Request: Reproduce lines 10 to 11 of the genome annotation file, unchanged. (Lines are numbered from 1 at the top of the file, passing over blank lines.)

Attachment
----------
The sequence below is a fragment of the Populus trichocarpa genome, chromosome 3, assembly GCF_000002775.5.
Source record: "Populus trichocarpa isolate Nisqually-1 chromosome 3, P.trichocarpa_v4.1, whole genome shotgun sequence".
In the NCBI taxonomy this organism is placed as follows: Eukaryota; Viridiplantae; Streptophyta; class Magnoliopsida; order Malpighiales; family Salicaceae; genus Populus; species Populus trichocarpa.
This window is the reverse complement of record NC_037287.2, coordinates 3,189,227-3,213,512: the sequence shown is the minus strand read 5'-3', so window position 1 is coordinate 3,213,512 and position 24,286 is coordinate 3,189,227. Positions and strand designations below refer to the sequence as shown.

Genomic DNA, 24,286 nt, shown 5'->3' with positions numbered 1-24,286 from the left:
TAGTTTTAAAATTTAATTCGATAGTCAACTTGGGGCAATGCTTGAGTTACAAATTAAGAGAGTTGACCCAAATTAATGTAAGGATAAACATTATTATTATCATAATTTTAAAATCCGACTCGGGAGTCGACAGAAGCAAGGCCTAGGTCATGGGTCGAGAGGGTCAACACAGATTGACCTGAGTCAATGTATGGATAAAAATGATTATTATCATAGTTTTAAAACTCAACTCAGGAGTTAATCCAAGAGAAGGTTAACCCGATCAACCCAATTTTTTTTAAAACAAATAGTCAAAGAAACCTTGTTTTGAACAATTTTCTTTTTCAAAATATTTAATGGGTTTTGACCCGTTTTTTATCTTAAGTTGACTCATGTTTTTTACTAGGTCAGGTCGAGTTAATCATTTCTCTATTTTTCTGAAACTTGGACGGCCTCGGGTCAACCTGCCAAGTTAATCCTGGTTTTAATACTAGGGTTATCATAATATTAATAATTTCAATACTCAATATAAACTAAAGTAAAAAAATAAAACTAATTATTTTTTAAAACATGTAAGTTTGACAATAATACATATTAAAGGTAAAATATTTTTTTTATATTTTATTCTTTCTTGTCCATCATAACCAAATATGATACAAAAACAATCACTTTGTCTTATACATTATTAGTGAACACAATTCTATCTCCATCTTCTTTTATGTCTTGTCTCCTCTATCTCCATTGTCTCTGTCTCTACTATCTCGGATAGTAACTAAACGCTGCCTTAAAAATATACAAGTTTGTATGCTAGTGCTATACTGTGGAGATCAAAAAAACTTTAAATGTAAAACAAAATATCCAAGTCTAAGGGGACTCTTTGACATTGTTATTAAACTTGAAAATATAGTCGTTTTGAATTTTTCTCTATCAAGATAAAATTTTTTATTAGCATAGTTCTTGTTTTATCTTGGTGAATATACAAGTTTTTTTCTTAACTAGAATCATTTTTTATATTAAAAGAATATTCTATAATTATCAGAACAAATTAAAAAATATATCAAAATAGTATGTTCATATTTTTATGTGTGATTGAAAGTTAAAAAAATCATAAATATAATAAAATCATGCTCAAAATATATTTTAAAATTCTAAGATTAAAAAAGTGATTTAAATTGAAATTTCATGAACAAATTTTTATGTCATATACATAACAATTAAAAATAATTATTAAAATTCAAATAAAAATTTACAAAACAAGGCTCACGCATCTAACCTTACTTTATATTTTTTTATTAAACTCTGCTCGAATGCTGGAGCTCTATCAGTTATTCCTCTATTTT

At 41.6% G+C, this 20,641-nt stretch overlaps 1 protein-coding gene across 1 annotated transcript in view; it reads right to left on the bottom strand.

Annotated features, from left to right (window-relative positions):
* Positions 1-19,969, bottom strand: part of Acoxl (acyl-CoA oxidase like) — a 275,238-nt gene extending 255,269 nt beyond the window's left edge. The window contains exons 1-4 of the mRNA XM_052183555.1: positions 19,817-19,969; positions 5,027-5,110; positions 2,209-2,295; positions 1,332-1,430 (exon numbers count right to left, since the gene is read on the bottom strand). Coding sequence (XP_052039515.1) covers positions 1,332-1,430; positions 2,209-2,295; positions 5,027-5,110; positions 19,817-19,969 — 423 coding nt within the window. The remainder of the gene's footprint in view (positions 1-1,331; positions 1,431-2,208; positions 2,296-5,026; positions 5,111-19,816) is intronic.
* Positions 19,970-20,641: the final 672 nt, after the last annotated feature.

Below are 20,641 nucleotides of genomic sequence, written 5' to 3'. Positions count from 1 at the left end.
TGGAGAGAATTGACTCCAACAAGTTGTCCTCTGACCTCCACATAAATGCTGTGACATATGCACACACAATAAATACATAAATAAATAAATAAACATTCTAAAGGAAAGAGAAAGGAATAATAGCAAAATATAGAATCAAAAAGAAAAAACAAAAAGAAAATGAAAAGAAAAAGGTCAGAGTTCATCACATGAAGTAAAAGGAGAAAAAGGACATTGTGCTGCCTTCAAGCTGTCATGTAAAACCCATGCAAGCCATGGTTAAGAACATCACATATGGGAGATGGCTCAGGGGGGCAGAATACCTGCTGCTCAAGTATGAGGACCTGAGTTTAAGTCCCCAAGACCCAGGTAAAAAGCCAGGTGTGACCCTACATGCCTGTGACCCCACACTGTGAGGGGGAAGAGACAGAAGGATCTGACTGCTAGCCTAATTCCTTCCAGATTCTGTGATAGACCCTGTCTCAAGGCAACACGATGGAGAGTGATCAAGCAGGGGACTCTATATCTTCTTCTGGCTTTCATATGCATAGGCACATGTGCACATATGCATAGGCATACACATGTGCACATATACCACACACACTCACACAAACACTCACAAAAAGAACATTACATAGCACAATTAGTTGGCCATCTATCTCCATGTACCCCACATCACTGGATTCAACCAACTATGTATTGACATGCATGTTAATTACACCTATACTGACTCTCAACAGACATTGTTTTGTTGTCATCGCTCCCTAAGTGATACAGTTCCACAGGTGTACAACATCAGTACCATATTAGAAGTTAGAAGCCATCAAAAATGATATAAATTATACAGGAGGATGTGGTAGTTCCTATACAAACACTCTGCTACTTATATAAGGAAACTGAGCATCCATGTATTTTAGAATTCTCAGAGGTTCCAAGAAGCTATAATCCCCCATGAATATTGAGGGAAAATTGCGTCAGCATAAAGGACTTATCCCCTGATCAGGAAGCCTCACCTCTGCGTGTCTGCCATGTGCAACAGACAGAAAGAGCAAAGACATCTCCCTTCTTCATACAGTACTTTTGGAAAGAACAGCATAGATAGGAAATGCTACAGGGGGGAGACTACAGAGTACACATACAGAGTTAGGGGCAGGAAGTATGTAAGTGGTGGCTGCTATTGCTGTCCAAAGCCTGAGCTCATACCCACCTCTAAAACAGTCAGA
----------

* Positions 19,970-20,641: the final 672 nt, after the last annotated feature.

Below are 20,641 nucleotides of genomic sequence, written 5' to 3'. Positions count from 1 at the left end.